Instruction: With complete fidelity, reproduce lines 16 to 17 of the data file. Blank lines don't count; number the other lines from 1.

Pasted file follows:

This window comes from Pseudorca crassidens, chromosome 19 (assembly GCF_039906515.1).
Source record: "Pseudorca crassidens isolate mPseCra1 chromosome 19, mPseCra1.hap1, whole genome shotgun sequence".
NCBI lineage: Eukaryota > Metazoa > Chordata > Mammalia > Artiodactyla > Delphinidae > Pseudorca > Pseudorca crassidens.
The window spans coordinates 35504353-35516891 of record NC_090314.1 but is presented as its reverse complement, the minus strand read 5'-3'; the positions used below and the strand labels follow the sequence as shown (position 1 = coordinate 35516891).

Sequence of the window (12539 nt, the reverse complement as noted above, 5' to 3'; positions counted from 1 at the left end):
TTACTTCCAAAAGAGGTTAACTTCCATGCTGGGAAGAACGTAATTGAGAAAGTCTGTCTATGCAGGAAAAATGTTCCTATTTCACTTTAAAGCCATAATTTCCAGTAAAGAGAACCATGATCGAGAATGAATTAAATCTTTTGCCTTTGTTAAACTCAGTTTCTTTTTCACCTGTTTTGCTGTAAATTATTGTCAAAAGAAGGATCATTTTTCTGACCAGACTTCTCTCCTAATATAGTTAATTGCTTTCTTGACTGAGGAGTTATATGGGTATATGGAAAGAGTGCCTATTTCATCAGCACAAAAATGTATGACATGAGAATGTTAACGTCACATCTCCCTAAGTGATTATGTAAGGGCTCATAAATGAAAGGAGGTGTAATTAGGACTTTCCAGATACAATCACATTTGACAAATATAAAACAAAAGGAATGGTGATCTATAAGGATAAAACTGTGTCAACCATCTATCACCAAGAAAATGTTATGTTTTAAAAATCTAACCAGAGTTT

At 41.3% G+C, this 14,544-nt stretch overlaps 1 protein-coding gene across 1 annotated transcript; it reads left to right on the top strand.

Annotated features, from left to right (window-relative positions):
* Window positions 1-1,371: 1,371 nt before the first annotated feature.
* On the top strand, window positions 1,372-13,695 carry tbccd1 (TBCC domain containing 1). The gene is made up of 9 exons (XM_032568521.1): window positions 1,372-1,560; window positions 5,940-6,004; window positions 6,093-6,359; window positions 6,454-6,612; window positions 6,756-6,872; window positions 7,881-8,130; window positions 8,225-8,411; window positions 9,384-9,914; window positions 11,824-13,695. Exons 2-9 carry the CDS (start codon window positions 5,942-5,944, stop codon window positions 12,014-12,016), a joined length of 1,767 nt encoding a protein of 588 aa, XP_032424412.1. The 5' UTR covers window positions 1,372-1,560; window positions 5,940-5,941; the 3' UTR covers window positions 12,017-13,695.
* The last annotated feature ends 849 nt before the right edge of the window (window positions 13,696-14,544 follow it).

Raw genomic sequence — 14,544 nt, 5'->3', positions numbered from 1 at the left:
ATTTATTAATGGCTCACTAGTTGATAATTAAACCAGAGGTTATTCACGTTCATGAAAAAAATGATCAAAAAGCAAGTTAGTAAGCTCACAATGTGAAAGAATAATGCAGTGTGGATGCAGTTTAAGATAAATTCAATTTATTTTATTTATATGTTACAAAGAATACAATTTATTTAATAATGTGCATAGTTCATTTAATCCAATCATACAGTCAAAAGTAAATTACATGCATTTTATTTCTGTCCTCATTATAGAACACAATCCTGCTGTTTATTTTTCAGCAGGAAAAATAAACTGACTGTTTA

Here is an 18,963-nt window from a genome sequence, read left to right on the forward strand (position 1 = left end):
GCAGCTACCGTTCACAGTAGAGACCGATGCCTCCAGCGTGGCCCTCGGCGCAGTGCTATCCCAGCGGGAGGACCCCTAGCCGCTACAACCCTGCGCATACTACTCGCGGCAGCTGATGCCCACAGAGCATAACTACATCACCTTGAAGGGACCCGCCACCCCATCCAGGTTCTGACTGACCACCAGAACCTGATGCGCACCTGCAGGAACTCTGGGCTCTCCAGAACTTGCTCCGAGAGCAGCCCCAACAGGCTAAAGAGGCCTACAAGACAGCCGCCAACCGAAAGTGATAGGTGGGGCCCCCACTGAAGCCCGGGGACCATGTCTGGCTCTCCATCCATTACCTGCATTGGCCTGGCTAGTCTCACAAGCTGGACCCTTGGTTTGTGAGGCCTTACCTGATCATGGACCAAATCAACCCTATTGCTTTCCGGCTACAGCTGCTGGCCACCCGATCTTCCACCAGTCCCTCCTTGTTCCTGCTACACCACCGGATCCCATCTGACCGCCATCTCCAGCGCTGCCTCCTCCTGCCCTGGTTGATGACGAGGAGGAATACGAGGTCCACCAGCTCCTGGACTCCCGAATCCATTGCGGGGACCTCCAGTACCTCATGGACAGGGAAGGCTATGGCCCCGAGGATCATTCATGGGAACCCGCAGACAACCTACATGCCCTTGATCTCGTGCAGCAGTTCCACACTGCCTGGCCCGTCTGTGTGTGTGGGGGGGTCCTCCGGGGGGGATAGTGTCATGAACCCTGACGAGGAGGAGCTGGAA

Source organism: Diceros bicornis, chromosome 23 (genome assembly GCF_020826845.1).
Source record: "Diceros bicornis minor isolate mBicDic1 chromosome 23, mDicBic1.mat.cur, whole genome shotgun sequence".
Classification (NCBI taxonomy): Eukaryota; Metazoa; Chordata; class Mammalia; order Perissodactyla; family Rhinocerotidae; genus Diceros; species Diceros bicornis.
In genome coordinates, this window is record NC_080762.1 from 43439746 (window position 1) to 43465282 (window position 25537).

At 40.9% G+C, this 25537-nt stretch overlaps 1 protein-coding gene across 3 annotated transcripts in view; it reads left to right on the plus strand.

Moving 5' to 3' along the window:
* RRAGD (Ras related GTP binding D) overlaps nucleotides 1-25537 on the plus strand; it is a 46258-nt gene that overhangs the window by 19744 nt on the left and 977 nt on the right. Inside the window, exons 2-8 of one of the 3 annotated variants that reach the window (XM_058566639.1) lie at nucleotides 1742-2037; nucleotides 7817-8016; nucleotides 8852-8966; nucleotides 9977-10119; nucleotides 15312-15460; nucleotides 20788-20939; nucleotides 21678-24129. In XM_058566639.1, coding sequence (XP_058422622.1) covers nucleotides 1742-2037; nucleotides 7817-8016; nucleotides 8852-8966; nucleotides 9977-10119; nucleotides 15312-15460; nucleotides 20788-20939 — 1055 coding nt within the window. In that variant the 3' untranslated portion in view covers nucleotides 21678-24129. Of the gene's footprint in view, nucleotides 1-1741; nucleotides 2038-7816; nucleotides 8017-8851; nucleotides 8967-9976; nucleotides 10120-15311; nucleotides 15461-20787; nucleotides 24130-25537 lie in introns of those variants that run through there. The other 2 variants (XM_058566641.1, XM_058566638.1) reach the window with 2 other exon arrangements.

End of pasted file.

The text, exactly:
Source organism: Diceros bicornis, chromosome 23 (genome assembly GCF_020826845.1).
Source record: "Diceros bicornis minor isolate mBicDic1 chromosome 23, mDicBic1.mat.cur, whole genome shotgun sequence".